Energy Bulletin with Bismark Ameyaw and Amos Oppong

A proposed guideline for foreign investors to tap into the solar resource in Ghana: the case location and market size

In our previous report, we shed light on the role of government legislation and statutory requirement as a prerequisite in harnessing the solar energy in Ghana. In this submission, we continue the exposition of proposing a guideline for foreign investors by dwelling more on the importance of efficient location and market size.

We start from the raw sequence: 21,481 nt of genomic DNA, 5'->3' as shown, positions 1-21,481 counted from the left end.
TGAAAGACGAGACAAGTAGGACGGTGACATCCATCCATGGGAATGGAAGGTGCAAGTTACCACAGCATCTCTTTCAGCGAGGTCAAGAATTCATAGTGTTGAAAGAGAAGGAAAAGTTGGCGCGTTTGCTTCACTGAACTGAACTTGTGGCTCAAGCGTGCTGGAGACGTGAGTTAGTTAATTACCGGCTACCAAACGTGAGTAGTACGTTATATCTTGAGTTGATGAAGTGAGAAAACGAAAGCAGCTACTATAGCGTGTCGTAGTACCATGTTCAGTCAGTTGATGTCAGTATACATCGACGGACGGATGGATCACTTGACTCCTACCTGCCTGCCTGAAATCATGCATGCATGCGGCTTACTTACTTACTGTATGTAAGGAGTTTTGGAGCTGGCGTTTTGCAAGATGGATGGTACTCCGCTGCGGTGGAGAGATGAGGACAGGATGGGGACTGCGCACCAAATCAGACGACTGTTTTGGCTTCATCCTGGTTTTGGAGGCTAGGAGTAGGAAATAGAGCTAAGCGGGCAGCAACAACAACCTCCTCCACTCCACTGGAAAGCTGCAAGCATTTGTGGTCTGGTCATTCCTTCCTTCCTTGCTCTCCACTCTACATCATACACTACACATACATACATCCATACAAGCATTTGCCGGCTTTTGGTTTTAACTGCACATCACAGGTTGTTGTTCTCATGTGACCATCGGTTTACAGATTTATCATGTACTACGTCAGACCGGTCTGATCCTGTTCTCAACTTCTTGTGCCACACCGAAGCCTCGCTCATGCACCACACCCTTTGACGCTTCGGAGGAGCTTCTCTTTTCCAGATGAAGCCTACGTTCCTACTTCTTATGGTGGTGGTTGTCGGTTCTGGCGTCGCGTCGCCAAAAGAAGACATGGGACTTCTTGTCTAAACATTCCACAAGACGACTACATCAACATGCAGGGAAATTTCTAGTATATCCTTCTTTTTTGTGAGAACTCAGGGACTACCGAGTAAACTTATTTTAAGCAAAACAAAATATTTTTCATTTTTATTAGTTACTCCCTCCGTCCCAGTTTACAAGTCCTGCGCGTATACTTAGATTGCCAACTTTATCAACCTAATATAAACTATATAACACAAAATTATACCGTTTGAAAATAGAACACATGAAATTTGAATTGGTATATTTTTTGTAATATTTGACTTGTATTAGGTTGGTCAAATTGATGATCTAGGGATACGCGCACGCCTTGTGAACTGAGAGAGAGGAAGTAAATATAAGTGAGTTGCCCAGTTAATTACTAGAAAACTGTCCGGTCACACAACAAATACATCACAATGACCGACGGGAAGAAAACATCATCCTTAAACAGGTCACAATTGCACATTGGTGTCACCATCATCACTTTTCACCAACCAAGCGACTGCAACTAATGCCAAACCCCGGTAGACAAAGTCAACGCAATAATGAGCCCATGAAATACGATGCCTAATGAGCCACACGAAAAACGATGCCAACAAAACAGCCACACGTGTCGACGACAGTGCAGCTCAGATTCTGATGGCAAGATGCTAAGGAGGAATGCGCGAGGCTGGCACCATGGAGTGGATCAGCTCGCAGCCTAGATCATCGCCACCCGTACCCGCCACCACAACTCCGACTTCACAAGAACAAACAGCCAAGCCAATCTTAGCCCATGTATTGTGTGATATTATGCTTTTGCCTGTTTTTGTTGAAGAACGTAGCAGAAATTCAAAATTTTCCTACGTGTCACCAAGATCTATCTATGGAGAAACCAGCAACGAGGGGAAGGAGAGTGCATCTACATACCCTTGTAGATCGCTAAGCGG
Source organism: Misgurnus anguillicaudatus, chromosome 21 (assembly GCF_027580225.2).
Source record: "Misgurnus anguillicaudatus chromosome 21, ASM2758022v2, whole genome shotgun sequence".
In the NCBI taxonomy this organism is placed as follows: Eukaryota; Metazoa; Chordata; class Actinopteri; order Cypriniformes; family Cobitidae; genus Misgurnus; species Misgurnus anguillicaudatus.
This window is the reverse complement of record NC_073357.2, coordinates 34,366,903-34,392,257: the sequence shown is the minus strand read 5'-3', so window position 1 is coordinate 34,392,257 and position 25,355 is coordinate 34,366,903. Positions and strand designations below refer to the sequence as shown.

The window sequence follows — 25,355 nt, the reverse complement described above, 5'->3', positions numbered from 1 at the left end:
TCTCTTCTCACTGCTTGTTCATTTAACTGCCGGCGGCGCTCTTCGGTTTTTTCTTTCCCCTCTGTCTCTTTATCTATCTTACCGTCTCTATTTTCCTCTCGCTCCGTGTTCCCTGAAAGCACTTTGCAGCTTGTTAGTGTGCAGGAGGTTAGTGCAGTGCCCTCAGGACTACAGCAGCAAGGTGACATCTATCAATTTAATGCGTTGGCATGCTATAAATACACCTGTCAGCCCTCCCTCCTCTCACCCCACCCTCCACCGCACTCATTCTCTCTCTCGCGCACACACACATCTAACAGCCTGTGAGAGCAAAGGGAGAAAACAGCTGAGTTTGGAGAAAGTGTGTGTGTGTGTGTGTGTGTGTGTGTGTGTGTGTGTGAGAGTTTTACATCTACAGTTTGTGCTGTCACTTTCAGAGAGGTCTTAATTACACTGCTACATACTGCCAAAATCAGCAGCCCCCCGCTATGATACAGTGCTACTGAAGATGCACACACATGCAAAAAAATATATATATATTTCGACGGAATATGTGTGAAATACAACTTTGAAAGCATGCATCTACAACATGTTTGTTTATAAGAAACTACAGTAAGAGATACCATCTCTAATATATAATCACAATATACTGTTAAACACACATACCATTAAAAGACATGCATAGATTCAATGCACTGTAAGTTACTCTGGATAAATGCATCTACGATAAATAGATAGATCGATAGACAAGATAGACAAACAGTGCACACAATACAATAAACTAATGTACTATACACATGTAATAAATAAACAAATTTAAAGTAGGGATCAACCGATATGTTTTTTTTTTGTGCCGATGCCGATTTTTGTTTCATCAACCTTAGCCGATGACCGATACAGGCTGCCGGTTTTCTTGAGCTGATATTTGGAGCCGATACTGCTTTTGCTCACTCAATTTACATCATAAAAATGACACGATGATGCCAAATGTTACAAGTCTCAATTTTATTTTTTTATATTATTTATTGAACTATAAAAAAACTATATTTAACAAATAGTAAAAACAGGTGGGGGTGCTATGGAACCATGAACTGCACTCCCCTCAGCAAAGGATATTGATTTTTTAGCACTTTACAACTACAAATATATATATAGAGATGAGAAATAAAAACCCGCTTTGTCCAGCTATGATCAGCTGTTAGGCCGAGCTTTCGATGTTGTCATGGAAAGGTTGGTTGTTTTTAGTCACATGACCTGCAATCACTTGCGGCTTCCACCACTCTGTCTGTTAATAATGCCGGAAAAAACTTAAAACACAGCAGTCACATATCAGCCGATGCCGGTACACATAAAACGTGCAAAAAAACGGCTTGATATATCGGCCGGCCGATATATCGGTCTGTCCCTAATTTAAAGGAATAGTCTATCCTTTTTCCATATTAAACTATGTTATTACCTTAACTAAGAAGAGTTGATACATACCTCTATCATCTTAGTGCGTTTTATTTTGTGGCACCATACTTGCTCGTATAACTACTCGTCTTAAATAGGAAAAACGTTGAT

After utilizing the legal and appropriate means to successfully securing a license from the designated departments, it stands to reason that another key issue for success in solar business in the region centres on the location of the firm. Proximity to and availability of the basic raw material – sunshine – is paramount to supplying production plants with enough workload and eventually increasing production. Solar energy holds boundless promise in the provision of energy for a greater proportion of Ghana’s energy demand but its full potential is yet to be realized in Ghana. The location of the country and the trends and patterns in her average sunlight in a calendar year makes Ghana a region with a high probability of success in solar energy. Sunlight is prevalent in two broad areas around the earth’s plane between longitudes 15° north and 35° south [1]. Regions located between these parallels experience minimum radiation of 5kWh/m2/day[2,3]. These regions are also positioned on the equatorial side of the world’s arid deserts and have below 25cm of rain in a year. In some countries located between these regions, over two-thirds of their areas are scorched and experience more than 3000h of sunshine per annum; with at least 90% of such heat energy as direct radiation from the sun. Radiations from these areas place countries in this zone well suited for applying solar energy. In West Africa, the most favourable region for the purpose of solar energy application is in the equatorial belt between longitudes 15° north and 15° south, and Ghana lies between these strands of belt. These areas experience high humidity, relatively frequent cloud cover, and dispersed radiation of 2500h of sunshine per annum with least radiation of 3–5kWh/m2/day throughout the year [4]. To that effect, Ghana’s location in this region guarantees her for prioritizing strategic utilization of solar energy. Ghana’s average duration of sunshine varies from a minimum of 5.3h per day in the cloudy semi-deciduous forest region to 7.7h per day in the dry savannah regions. The monthly average solar radiation in different regions of the country ranges between 5.6kWh/m2/day in the Northern, Upper East and Upper West regions; and 4.4 kWh/m2/day in the Western, Central, Volta, Eastern, Ashanti and Greater Accra regions [5]. In considering a viable source of solar energy, these regions will function as great source of raw material for solar energy operations.